A NEW BOTTOM LINE
Social enterprises measure a “double bottom line” encompassing both social and profit benefit, and even a “triple bottom line” once the environment is also factored in. In some countries, specific criteria designate requirements for these competing priorities. For instance, certification from the Social Enterprise Mark in the UK requires a social enterprise to earn at least 50 per cent of its revenue from trading.
Benefit Corporation certification, commonly known as B-Corp, also establishes criteria to validate social and environmental guidelines. Patagonia, the outdoors clothing and equipment company, may be the most well-known B-Corp company. Certification is gaining popularity; there are approximately 1000 companies in 60 industries and 27 countries currently certified. Eagle Consumables, a New Zealand company, earned B-Corp certification in 2012. The company imports and distributes disposable products to the food processing/preparation, medical, automotive, cleaning, and beauty industries.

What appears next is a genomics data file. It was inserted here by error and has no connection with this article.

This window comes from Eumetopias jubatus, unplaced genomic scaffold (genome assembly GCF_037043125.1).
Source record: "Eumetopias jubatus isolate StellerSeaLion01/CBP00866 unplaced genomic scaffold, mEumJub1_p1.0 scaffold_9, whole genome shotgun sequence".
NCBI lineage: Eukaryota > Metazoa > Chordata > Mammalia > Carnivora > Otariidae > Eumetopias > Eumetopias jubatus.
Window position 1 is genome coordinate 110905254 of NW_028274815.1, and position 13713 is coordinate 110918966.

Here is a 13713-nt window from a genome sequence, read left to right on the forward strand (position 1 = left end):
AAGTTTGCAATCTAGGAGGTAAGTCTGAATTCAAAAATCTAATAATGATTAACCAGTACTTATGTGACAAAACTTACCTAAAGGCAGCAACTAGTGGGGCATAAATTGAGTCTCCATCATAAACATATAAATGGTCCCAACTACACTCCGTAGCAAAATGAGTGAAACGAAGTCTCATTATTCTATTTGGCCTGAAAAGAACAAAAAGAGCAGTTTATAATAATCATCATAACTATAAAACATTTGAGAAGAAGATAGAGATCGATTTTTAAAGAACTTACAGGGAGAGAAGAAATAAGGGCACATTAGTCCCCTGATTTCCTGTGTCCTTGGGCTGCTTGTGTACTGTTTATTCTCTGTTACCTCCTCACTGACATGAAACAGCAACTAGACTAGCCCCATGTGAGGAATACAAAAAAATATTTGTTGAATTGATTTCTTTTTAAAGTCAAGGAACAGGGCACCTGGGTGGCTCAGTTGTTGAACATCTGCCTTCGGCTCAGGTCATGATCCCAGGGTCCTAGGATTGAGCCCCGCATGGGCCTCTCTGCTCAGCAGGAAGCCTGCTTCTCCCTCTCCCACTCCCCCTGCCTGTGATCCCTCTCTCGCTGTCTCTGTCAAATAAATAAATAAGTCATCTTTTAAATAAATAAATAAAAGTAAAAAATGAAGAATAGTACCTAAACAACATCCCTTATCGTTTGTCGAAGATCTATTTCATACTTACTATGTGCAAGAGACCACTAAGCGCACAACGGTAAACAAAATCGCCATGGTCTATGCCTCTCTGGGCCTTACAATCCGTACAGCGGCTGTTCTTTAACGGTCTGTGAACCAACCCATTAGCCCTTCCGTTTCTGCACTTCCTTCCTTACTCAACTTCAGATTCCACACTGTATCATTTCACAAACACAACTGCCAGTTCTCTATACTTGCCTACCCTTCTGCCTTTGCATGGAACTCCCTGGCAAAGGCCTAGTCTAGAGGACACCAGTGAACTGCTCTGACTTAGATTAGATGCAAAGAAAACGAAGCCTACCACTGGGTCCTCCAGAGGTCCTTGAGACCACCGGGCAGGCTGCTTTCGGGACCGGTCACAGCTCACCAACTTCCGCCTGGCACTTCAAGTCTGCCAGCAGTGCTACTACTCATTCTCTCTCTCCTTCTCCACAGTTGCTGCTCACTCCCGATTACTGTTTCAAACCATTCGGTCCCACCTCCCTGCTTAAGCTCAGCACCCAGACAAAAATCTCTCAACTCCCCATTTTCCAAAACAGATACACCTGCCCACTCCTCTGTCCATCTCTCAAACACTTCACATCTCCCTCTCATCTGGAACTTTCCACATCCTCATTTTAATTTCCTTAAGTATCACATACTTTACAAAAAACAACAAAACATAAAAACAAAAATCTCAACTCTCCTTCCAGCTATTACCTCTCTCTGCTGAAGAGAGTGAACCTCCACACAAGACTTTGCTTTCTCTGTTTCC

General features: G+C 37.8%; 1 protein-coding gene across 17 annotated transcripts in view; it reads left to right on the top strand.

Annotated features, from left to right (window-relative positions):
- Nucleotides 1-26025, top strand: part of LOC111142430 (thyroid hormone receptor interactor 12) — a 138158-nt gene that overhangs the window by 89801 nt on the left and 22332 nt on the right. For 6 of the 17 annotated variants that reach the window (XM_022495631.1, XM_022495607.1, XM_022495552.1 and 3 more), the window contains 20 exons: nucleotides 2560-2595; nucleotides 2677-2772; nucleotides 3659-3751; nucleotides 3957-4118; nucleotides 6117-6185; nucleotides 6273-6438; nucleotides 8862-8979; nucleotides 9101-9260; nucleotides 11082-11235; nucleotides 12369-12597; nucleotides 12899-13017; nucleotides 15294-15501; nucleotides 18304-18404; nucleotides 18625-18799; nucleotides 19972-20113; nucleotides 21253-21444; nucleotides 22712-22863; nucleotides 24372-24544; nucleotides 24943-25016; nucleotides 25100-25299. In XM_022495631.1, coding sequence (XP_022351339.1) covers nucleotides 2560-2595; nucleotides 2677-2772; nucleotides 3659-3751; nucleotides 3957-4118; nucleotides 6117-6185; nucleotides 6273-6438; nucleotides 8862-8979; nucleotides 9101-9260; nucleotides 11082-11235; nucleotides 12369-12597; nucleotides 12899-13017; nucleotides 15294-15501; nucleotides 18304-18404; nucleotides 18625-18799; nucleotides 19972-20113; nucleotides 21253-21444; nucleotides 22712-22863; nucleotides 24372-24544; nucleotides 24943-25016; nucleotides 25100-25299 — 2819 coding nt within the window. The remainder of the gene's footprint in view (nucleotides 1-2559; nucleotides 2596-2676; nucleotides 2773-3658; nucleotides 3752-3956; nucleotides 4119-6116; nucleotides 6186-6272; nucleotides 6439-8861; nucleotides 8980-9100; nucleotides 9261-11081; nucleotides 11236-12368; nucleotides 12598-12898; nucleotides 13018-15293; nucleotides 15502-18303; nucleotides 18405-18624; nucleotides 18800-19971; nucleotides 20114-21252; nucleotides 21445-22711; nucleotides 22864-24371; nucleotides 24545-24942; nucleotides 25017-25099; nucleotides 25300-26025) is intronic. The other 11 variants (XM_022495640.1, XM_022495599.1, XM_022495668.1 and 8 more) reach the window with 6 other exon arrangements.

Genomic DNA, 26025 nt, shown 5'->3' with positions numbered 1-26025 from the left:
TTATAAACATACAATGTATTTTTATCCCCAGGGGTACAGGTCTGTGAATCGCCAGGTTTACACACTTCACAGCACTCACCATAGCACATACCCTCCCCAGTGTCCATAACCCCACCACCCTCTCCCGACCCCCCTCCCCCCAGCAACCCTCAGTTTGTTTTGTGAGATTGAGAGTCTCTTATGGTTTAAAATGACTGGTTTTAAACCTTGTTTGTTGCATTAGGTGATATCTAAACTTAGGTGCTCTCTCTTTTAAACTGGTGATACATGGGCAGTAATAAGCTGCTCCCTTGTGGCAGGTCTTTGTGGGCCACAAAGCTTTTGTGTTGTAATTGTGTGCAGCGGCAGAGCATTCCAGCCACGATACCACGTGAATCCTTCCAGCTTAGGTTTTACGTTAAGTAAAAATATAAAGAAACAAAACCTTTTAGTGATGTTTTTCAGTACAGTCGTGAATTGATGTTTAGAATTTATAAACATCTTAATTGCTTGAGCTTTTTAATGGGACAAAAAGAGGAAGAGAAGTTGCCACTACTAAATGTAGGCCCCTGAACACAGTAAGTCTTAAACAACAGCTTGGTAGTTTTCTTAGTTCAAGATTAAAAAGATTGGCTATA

As these examples suggest, there really is no such thing as a “classic” social enterprise. Ventures vary as widely as the complex issues facing communities do. Social enterprises deliver job training and make available micro-loans; they design, develop and distribute healthcare products to people in need. Hybrid businesses are redefining approaches to education and energy. New enterprises emerge in response to emergent needs, as happened after the earthquake in Christchurch. EPIC, Enterprise Precinct and Innovation Campus, is one example. Wil McLellan was running a successful technology business when the earthquake destroyed both his business and home. With co-founder Colin Anderson, they developed a site for 16 tech businesses that were also struggling to get back to work. Rather than relocate away from the city, they were determined to contribute to rebuilding the CBD. EPIC is a symbol of resilience, a sanctuary for these businesses and an important gathering space for the community. EPIC blends commercial and social purposes. Wil was selected for the prestigious Eisenhower Fellowship and will be in the US in late 2014 to expand EPIC’s network of innovators and its reach of social and commercial impact.